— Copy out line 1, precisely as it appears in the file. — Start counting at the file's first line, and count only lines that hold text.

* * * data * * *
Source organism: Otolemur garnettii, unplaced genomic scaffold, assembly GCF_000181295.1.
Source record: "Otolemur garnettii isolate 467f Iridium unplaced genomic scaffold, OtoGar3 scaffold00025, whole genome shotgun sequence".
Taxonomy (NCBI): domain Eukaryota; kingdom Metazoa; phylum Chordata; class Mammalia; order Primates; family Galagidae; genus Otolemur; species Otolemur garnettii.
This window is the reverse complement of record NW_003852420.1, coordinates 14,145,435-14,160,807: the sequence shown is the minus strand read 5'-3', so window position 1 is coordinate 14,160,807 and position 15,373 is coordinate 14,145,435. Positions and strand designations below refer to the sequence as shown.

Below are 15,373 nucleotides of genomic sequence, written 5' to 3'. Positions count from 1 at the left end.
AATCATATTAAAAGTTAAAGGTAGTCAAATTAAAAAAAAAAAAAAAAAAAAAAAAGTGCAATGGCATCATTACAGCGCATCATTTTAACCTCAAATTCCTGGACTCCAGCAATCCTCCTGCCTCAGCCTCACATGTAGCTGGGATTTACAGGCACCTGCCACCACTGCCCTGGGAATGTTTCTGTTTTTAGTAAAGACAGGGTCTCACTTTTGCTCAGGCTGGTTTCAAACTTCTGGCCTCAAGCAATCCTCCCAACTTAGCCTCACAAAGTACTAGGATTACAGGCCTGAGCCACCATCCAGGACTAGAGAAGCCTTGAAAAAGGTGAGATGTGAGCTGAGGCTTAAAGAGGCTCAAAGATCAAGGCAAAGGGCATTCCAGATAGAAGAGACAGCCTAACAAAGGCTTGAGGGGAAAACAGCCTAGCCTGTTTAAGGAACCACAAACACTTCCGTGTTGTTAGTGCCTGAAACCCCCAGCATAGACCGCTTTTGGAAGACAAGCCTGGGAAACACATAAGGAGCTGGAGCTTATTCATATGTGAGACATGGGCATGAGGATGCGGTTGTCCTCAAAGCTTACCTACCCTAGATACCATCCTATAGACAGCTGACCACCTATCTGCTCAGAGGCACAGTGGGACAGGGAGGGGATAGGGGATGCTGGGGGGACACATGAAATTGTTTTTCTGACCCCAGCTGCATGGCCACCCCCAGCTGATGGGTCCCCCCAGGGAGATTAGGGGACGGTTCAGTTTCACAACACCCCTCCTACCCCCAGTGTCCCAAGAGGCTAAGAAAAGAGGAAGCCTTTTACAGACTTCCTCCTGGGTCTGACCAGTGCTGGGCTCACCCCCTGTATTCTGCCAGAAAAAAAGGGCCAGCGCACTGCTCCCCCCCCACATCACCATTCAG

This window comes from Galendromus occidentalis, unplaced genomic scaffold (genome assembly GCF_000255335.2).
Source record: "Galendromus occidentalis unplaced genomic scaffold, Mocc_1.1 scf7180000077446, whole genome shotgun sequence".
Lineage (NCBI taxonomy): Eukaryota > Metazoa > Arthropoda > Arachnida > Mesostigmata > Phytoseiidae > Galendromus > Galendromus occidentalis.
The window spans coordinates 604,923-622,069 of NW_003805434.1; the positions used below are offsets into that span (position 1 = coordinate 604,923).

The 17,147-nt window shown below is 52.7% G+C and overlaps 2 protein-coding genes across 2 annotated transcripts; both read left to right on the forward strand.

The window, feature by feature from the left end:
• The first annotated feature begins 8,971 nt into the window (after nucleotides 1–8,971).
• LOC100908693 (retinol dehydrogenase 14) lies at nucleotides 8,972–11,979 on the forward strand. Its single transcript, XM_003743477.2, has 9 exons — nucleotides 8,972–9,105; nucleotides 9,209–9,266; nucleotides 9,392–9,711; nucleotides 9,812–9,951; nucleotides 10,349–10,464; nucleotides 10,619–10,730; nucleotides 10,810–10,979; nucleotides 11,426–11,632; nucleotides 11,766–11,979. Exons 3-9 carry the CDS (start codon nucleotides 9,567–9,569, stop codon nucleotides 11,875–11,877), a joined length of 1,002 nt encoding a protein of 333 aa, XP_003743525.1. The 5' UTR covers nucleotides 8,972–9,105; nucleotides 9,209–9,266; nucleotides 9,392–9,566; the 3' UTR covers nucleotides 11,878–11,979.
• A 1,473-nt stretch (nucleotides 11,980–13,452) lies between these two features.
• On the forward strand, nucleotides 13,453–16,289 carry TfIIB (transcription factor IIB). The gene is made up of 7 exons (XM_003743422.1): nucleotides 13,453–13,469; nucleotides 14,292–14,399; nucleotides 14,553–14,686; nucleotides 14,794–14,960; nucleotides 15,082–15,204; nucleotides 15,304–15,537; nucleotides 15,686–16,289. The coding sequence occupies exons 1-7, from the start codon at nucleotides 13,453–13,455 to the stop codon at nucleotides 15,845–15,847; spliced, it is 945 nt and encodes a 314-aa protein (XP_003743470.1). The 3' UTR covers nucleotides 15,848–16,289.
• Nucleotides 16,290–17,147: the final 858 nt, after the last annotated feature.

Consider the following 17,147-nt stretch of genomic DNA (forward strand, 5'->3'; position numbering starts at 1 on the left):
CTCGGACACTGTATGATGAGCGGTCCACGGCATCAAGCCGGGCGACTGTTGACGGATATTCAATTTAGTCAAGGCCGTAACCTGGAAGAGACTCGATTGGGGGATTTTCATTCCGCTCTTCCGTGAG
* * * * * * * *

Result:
Source organism: Otolemur garnettii, unplaced genomic scaffold, assembly GCF_000181295.1.